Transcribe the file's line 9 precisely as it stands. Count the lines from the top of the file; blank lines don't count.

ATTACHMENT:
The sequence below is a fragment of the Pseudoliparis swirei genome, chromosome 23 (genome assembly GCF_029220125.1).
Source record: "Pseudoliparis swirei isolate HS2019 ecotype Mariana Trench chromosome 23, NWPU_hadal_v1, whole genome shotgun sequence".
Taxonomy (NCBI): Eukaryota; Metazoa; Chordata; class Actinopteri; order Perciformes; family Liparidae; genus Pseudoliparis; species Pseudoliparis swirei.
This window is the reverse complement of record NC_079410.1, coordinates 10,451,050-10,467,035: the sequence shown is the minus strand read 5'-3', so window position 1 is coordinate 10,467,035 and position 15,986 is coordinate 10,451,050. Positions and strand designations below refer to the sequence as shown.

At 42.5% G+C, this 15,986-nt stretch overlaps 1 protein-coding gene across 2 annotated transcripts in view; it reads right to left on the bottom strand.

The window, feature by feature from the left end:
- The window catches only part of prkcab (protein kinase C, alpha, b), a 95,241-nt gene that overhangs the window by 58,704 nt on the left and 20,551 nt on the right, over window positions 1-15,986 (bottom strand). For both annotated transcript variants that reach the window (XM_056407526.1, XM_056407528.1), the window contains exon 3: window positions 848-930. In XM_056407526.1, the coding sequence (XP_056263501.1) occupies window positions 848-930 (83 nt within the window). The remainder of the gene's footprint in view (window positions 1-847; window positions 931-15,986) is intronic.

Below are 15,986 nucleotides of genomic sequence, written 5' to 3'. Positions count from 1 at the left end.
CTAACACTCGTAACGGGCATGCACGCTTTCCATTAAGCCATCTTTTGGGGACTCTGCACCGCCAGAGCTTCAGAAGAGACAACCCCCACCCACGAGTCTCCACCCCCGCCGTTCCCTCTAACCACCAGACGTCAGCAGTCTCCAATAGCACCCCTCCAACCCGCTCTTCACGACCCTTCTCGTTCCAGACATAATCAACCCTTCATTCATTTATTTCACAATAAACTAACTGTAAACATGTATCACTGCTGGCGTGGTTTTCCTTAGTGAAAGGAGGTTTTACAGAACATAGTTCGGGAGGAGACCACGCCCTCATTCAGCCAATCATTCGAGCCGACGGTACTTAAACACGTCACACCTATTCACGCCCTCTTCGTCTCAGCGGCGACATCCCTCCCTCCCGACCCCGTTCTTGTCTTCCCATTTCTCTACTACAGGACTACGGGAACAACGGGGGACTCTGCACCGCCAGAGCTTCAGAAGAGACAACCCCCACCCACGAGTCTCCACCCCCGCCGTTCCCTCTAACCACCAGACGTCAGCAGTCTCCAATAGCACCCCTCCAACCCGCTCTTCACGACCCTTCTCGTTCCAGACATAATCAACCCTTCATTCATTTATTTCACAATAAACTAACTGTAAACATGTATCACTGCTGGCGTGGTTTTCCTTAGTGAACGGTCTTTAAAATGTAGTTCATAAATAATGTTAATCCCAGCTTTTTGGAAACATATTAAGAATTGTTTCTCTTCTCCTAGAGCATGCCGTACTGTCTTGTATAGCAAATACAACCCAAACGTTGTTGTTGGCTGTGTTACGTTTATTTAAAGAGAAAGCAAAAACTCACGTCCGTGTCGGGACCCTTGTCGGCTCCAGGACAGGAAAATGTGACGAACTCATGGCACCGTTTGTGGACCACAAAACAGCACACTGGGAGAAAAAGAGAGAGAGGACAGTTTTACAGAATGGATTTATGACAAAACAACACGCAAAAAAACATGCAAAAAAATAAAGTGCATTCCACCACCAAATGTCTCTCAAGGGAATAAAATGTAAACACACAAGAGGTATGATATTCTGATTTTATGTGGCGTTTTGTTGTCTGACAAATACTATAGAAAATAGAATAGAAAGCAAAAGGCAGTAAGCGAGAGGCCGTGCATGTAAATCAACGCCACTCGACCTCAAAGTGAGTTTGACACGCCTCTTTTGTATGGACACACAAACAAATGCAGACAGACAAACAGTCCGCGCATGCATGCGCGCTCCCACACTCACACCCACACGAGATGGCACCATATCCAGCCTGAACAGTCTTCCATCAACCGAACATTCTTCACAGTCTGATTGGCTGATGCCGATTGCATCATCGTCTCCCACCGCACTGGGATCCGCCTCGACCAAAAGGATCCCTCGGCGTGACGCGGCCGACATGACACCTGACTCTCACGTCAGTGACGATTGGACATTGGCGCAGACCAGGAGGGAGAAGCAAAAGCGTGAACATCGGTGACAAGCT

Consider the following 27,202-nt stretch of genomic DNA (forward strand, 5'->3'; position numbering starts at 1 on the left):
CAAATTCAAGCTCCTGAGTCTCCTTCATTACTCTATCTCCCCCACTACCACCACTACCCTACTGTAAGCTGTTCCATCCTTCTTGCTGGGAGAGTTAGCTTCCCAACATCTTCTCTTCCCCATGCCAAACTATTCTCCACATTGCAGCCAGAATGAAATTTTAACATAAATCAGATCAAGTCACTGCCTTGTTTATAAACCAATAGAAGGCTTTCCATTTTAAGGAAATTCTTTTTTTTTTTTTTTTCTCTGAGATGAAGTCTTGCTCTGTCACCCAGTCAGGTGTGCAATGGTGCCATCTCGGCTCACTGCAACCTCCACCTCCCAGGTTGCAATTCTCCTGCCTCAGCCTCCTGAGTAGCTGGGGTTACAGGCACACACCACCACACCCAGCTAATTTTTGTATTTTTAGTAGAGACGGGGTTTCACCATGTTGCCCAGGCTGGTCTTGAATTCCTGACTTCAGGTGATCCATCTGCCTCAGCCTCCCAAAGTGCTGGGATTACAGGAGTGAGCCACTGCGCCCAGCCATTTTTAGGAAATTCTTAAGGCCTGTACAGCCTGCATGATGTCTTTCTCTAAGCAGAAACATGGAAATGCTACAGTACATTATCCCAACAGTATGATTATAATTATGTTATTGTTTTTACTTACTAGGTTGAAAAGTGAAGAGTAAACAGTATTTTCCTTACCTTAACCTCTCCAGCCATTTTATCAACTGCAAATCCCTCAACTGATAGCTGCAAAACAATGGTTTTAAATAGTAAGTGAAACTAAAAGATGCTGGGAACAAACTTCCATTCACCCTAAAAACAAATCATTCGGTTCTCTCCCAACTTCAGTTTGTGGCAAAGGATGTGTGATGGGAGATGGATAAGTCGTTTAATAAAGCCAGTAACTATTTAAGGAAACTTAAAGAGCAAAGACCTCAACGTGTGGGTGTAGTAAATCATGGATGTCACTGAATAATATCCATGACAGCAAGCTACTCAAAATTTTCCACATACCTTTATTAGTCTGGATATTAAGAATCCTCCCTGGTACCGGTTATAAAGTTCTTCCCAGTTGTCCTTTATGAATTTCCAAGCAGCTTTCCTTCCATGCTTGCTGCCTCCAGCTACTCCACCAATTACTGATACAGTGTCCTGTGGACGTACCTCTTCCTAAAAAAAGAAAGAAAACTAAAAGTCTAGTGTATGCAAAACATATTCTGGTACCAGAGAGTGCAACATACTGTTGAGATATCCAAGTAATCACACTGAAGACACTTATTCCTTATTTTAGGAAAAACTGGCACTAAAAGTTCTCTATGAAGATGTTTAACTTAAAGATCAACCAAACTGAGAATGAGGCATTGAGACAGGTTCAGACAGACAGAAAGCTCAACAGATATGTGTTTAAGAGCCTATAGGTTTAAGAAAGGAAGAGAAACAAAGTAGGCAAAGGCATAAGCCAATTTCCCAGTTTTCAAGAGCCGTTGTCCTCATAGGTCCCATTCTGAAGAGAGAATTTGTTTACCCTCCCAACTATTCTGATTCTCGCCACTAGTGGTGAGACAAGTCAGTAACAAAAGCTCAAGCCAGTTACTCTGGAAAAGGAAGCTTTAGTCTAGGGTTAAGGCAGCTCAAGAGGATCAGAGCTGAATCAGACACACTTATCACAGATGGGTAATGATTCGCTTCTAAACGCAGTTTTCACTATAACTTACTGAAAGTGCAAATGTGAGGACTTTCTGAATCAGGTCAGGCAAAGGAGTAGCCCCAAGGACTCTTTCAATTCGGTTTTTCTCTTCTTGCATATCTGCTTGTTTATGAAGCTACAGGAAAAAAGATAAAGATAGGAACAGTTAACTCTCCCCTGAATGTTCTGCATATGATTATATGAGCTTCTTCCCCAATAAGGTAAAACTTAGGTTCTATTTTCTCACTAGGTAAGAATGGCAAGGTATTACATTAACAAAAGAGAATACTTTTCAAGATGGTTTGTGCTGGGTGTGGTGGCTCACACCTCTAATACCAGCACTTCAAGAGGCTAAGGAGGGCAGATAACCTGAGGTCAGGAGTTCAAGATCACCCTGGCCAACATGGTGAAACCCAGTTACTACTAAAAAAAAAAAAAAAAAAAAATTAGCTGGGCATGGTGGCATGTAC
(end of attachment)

CTAACACTCGTAACGGGCATGCACGCTTTCCATTAAGCCATCTTTTGGGGACTCTGCACCGCCAGAGCTTCAGAAGAGACAACCCCCACCCACGAGTCTCCACCCCCGCCGTTCCCTCTAACCACCAGACGTCAGCAGTCTCCAATAGCACCCCTCCAACCCGCTCTTCACGACCCTTCTCGTTCCAGACATAATCAACCCTTCATTCATTTATTTCACAATAAACTAACTGTAAACATGTATCACTGCTGGCGTGGTTTTCCTTAGTGAAAGGAGGTTTTACAGAACATAGTTCGGGAGGAGACCACGCCCTCATTCAGCCAATCATTCGAGCCGACGGTACTTAAACACGTCACACCTATTCACGCCCTCTTCGTCTCAGCGGCGACATCCCTCCCTCCCGACCCCGTTCTTGTCTTCCCATTTCTCTACTACAGGACTACGGGAACAACGGGGGACTCTGCACCGCCAGAGCTTCAGAAGAGACAACCCCCACCCACGAGTCTCCACCCCCGCCGTTCCCTCTAACCACCAGACGTCAGCAGTCTCCAATAGCACCCCTCCAACCCGCTCTTCACGACCCTTCTCGTTCCAGACATAATCAACCCTTCATTCATTTATTTCACAATAAACTAACTGTAAACATGTATCACTGCTGGCGTGGTTTTCCTTAGTGAACGGTCTTTAAAATGTAGTTCATAAATAATGTTAATCCCAGCTTTTTGGAAACATATTAAGAATTGTTTCTCTTCTCCTAGAGCATGCCGTACTGTCTTGTATAGCAAATACAACCCAAACGTTGTTGTTGGCTGTGTTACGTTTATTTAAAGAGAAAGCAAAAACTCACGTCCGTGTCGGGACCCTTGTCGGCTCCAGGACAGGAAAATGTGACGAACTCATGGCACCGTTTGTGGACCACAAAACAGCACACTGGGAGAAAAAGAGAGAGAGGACAGTTTTACAGAATGGATTTATGACAAAACAACACGCAAAAAAACATGCAAAAAAATAAAGTGCATTCCACCACCAAATGTCTCTCAAGGGAATAAAATGTAAACACACAAGAGGTATGATATTCTGATTTTATGTGGCGTTTTGTTGTCTGACAAATACTATAGAAAATAGAATAGAAAGCAAAAGGCAGTAAGCGAGAGGCCGTGCATGTAAATCAACGCCACTCGACCTCAAAGTGAGTTTGACACGCCTCTTTTGTATGGACACACAAACAAATGCAGACAGACAAACAGTCCGCGCATGCATGCGCGCTCCCACACTCACACCCACACGAGATGGCACCATATCCAGCCTGAACAGTCTTCCATCAACCGAACATTCTTCACAGTCTGATTGGCTGATGCCGATTGCATCATCGTCTCCCACCGCACTGGGATCCGCCTCGACCAAAAGGATCCCTCGGCGTGACGCGGCCGACATGACACCTGACTCTCACGTCAGTGACGATTGGACATTGGCGCAGACCAGGAGGGAGAAGCAAAAGCGTGAACATCGGTGACAAGCT